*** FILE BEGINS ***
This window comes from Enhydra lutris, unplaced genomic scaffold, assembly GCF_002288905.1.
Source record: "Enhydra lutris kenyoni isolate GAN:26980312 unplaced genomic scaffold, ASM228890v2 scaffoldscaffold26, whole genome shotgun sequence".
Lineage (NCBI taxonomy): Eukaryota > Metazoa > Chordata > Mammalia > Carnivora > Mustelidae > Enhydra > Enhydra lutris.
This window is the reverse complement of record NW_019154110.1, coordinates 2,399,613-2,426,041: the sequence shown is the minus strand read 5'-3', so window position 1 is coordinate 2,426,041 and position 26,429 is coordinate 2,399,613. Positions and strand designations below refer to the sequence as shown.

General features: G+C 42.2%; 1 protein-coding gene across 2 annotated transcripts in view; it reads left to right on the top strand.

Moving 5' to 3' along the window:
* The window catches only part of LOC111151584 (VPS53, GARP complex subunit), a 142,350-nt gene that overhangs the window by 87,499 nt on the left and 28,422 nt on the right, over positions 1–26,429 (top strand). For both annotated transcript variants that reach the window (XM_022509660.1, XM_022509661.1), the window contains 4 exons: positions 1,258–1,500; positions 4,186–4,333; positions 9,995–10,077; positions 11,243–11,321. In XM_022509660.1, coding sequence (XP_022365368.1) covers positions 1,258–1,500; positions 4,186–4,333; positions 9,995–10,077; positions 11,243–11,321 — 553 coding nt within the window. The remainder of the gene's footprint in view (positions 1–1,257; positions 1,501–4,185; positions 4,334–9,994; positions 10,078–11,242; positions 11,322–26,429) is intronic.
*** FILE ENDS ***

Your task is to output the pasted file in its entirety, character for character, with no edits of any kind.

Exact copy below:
This window comes from Enhydra lutris, unplaced genomic scaffold, assembly GCF_002288905.1.
Source record: "Enhydra lutris kenyoni isolate GAN:26980312 unplaced genomic scaffold, ASM228890v2 scaffoldscaffold26, whole genome shotgun sequence".
Lineage (NCBI taxonomy): Eukaryota > Metazoa > Chordata > Mammalia > Carnivora > Mustelidae > Enhydra > Enhydra lutris.
This window is the reverse complement of record NW_019154110.1, coordinates 2,399,613-2,426,041: the sequence shown is the minus strand read 5'-3', so window position 1 is coordinate 2,426,041 and position 26,429 is coordinate 2,399,613. Positions and strand designations below refer to the sequence as shown.

General features: G+C 42.2%; 1 protein-coding gene across 2 annotated transcripts in view; it reads left to right on the top strand.

Moving 5' to 3' along the window:
* The window catches only part of LOC111151584 (VPS53, GARP complex subunit), a 142,350-nt gene that overhangs the window by 87,499 nt on the left and 28,422 nt on the right, over positions 1–26,429 (top strand). For both annotated transcript variants that reach the window (XM_022509660.1, XM_022509661.1), the window contains 4 exons: positions 1,258–1,500; positions 4,186–4,333; positions 9,995–10,077; positions 11,243–11,321. In XM_022509660.1, coding sequence (XP_022365368.1) covers positions 1,258–1,500; positions 4,186–4,333; positions 9,995–10,077; positions 11,243–11,321 — 553 coding nt within the window. The remainder of the gene's footprint in view (positions 1–1,257; positions 1,501–4,185; positions 4,334–9,994; positions 10,078–11,242; positions 11,322–26,429) is intronic.